. . . The hunger for combat personnel leads to a reduction of standards, with the recruiting or retention of soldiers who aren’t psychologically fit to fight. They do improper things, or horrible things, and are tried by courts-martial. Then the war ends, and soldiers and lawyers try to clean up the result. It’s a process of cause and effect that’s about as predictable as the operation of a clock.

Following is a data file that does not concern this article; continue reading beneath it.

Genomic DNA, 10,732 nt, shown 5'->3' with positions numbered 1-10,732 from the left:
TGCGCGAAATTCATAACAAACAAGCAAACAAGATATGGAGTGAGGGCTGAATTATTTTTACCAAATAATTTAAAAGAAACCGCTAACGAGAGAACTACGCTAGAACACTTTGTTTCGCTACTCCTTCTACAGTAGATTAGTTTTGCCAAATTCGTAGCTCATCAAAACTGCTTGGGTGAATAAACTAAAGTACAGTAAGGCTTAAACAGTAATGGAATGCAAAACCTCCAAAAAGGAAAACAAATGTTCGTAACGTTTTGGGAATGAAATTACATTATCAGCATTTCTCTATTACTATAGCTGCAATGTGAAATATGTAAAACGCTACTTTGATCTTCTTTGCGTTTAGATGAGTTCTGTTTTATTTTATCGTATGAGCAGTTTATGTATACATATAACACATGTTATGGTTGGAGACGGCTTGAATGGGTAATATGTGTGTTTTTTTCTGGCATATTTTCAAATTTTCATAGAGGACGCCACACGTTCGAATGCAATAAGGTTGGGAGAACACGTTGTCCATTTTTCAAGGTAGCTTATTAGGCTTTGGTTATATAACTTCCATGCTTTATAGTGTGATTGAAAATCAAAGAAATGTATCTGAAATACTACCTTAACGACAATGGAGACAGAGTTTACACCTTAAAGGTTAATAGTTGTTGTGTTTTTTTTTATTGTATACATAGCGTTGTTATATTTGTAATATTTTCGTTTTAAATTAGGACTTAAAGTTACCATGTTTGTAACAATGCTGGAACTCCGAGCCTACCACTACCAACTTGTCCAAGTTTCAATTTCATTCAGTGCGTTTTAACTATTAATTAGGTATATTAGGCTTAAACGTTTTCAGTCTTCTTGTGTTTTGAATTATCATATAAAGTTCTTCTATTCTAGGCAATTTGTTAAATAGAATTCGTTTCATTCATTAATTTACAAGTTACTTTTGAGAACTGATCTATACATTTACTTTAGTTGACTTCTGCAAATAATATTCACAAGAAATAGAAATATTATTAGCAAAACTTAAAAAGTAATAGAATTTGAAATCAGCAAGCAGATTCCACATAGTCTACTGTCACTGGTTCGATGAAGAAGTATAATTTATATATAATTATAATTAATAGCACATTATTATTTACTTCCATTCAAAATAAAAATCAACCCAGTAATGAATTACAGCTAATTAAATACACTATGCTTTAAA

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The recruiting and retention crises caused by sustained wars lead to horrifying acts, which lead to postwar attempts to reconsider the limits of justice for warriors who should never have been sent into combat. That entirely predictable reality should be baked into national policy and our shared understanding of war. The impact that it would have on military law would be enormous – and beneficial.
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